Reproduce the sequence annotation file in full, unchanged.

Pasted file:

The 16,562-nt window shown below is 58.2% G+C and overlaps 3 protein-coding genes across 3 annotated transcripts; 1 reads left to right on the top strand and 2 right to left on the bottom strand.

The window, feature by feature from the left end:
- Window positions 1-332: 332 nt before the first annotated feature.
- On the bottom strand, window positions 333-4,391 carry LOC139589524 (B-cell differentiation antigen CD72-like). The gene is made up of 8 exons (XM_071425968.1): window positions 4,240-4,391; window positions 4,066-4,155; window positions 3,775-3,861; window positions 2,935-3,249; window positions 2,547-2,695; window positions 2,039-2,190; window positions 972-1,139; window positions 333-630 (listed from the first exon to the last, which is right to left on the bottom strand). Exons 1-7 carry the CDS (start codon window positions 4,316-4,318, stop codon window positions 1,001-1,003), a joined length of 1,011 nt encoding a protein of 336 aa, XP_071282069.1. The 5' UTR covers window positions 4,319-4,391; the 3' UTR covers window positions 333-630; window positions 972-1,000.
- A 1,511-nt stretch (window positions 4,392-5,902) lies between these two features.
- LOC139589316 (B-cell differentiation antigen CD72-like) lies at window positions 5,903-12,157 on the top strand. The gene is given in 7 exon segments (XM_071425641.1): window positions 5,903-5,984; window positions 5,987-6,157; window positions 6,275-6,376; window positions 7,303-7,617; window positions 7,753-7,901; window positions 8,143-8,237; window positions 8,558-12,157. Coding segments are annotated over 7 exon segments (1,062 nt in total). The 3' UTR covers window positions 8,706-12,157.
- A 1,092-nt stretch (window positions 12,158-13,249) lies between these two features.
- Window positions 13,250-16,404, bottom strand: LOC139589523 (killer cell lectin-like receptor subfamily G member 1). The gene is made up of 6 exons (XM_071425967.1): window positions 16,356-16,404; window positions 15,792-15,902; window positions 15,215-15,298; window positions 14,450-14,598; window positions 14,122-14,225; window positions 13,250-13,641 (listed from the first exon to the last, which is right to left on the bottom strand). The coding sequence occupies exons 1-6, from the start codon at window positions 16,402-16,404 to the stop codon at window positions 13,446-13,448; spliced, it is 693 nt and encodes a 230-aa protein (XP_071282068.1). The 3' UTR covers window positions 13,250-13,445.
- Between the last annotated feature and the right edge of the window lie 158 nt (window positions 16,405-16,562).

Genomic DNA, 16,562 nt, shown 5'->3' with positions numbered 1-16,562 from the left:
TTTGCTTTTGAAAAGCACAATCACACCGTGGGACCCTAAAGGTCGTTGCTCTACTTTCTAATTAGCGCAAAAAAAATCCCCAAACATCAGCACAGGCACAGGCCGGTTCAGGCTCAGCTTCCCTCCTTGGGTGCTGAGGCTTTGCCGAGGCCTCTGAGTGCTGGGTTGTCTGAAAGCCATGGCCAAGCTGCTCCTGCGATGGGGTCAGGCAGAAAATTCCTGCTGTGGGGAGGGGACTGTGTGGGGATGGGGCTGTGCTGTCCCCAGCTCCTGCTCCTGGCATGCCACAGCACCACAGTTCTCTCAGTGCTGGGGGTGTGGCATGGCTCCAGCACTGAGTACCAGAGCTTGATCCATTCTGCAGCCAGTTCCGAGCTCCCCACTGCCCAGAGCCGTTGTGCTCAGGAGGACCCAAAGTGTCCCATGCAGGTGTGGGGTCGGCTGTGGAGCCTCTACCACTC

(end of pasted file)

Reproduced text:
The 16,562-nt window shown below is 58.2% G+C and overlaps 3 protein-coding genes across 3 annotated transcripts; 1 reads left to right on the top strand and 2 right to left on the bottom strand.

The window, feature by feature from the left end:
- Window positions 1-332: 332 nt before the first annotated feature.
- On the bottom strand, window positions 333-4,391 carry LOC139589524 (B-cell differentiation antigen CD72-like). The gene is made up of 8 exons (XM_071425968.1): window positions 4,240-4,391; window positions 4,066-4,155; window positions 3,775-3,861; window positions 2,935-3,249; window positions 2,547-2,695; window positions 2,039-2,190; window positions 972-1,139; window positions 333-630 (listed from the first exon to the last, which is right to left on the bottom strand). Exons 1-7 carry the CDS (start codon window positions 4,316-4,318, stop codon window positions 1,001-1,003), a joined length of 1,011 nt encoding a protein of 336 aa, XP_071282069.1. The 5' UTR covers window positions 4,319-4,391; the 3' UTR covers window positions 333-630; window positions 972-1,000.
- A 1,511-nt stretch (window positions 4,392-5,902) lies between these two features.
- LOC139589316 (B-cell differentiation antigen CD72-like) lies at window positions 5,903-12,157 on the top strand. The gene is given in 7 exon segments (XM_071425641.1): window positions 5,903-5,984; window positions 5,987-6,157; window positions 6,275-6,376; window positions 7,303-7,617; window positions 7,753-7,901; window positions 8,143-8,237; window positions 8,558-12,157. Coding segments are annotated over 7 exon segments (1,062 nt in total). The 3' UTR covers window positions 8,706-12,157.
- A 1,092-nt stretch (window positions 12,158-13,249) lies between these two features.
- Window positions 13,250-16,404, bottom strand: LOC139589523 (killer cell lectin-like receptor subfamily G member 1). The gene is made up of 6 exons (XM_071425967.1): window positions 16,356-16,404; window positions 15,792-15,902; window positions 15,215-15,298; window positions 14,450-14,598; window positions 14,122-14,225; window positions 13,250-13,641 (listed from the first exon to the last, which is right to left on the bottom strand). The coding sequence occupies exons 1-6, from the start codon at window positions 16,402-16,404 to the stop codon at window positions 13,446-13,448; spliced, it is 693 nt and encodes a 230-aa protein (XP_071282068.1). The 3' UTR covers window positions 13,250-13,445.
- Between the last annotated feature and the right edge of the window lie 158 nt (window positions 16,405-16,562).

Genomic DNA, 16,562 nt, shown 5'->3' with positions numbered 1-16,562 from the left:
TTTGCTTTTGAAAAGCACAATCACACCGTGGGACCCTAAAGGTCGTTGCTCTACTTTCTAATTAGCGCAAAAAAAATCCCCAAACATCAGCACAGGCACAGGCCGGTTCAGGCTCAGCTTCCCTCCTTGGGTGCTGAGGCTTTGCCGAGGCCTCTGAGTGCTGGGTTGTCTGAAAGCCATGGCCAAGCTGCTCCTGCGATGGGGTCAGGCAGAAAATTCCTGCTGTGGGGAGGGGACTGTGTGGGGATGGGGCTGTGCTGTCCCCAGCTCCTGCTCCTGGCATGCCACAGCACCACAGTTCTCTCAGTGCTGGGGGTGTGGCATGGCTCCAGCACTGAGTACCAGAGCTTGATCCATTCTGCAGCCAGTTCCGAGCTCCCCACTGCCCAGAGCCGTTGTGCTCAGGAGGACCCAAAGTGTCCCATGCAGGTGTGGGGTCGGCTGTGGAGCCTCTACCACTC